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Effect of Coronavirus on China’s Supply Chains

May 14, 2020
  • Sara Hsu

    Visiting Scholar at Fudan University

In recent months, China has taken a strong blow to its supply chains, as the coronavirus pandemic has rearranged the way in which the country accesses key inputs and finished products. This has had major ramifications for China as well as for the rest of the world. On top of the already damaging US-China trade war, which forced China to turn away from the US and toward other markets, the coronavirus has resulted in the sudden stop of key transportation channels and logistics hubs while halting production entirely in some areas.

As the focal point of many global value chains, China plays a key role in processing and shipping goods to other nations. The nation is part of many complex webs of inputs from Asia and around the globe, which are directed to manufacturing hubs that assemble products for domestic or foreign consumption. Because China was the first country impacted by the coronavirus, global supply chains took a direct hit, as production stalled.

The coronavirus crisis impacted Wuhan in particular. As households were quarantined, economic activity ground to a near halt. The city is a transportation hub and home to many high-tech component suppliers, especially optical component manufacturers such as Fiberhome Telecommunication Technologies Co. This meant that high-tech supply chains that cater to global firms were greatly affected.

Multinational firms outside the high tech industry, such as Gap and Toyota, also temporarily halted production in China as well. Some companies with numerous suppliers in China, such as Procter and Gamble, with a total of 387 suppliers in China, were profoundly affected. International restaurant chains, such as Starbucks, shut down during the outbreak.

The impact of quarantine and control measures can be seen in China’s industrial production and GDP data for the first quarter of 2020. Industrial production fell by 8.4%, while GDP declined by 6.8% year-on-year. While exports had already been in the process of decline between the US and China due to the ongoing trade war, imports of key components of high tech products shrank and overall exports fell by 11.4%. According to Xinhua, at the beginning of March, over 36,000 parts and components, more than 9,000 factories, and over 1,500 different primary and secondary suppliers were adversely impacted by coronavirus disruptions to production.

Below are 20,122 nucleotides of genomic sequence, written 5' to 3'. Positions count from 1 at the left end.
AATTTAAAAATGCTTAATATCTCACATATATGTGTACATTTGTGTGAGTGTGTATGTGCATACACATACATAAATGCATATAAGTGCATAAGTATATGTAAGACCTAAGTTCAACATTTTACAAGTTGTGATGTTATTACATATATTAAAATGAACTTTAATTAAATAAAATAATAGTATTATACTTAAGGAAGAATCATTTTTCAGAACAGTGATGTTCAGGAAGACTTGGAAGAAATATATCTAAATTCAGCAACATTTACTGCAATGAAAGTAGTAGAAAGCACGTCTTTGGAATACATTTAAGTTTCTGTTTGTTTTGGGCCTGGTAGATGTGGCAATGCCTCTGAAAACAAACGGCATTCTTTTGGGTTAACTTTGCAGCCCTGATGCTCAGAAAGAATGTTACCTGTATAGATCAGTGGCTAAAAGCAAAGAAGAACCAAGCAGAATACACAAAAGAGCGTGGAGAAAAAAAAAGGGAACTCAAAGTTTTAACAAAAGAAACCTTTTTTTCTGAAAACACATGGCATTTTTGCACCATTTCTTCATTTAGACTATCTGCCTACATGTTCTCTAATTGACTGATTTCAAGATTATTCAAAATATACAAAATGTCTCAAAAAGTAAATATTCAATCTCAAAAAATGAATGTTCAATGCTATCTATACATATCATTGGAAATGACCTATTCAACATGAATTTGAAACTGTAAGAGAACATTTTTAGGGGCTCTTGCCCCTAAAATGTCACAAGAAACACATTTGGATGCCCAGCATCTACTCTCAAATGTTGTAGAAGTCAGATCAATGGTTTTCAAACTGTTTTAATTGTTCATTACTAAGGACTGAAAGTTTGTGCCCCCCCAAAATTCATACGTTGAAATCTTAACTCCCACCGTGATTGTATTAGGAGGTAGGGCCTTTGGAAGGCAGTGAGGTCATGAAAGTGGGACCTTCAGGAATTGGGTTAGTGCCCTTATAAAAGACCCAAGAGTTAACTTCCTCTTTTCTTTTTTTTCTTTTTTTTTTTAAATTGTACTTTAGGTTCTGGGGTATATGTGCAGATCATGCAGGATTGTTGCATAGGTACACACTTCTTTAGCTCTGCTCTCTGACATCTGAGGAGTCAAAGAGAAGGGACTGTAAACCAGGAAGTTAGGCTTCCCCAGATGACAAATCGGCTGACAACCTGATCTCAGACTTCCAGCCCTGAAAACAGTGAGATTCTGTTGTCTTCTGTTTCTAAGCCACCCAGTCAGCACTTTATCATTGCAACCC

What is more, supply chain disruptions resulted in rising food prices, exacerbated by the outbreak of swine fever. The potential for shortages rose to prevent this from happening, farmers and merchants in nine provinces supplied essential foods to Hubei province, where coronavirus was first identified. In order to assist those stricken by weakened food production, the central government of China issued $20 million in subsidies to the agricultural sector and invested in technology, such as unmanned vehicles, that would boost automated transportation of goods. Local governments also stepped in to unify purchases and improve the cold chain storage of county cooperatives while subsiding storage costs.

After the immediate threat of the coronavirus faded in China, business-as-usual was not restored immediately. Authorities were extremely cautious in returning to regular economic activities. As a result, there is an ongoing shortage of parts and workers— as many remain in their villages due to quarantine measures. In addition, many companies are attempting to catch up to new worker protection measures and lagging recovery of transportation channels due to closures remain barriers to restarting businesses. All in all, resulting in a slow path to recovery.

The spread of coronavirus to the rest of the world meant that China would sustain dampened growth, as many developed nations slowed air traffic, particularly to and from China, reducing transportation linkages between China and the rest of the world. Both final and intermediate goods that usually traveled on passenger airlines had to find other outlets, altering entire markets, and creating supply bottlenecks in many industries. Trucking capacity has declined, resulting in transportation bottlenecks even when shipments from China to those regions make it to port.

All of these factors have increased costs of production or shortages, as production or logistics are delayed, or as transportation routes are rerouted or shut down. Consumers and producers in China and the rest of the world have experienced frustration as they attempt to carry out market activities.

While the outbreak has shocked many economies, there is a silver lining: this sudden shock to global supply chains is altering the way that firms think about production and logistics. Firms are now much more likely to assess supply chain risks and understand more precisely where their products are sourced from, looking not only at suppliers, but at the suppliers of suppliers. Some multinational firms may choose to diversify their supply chains, especially in sensitive sectors, such as pharmaceuticals and medical devices. A few companies have already begun this process due to the US-China trade war. Going forward, we can expect to see major changes in supply chain practices, which may set new expectations and benefit international firms if they experience future economic shocks. 

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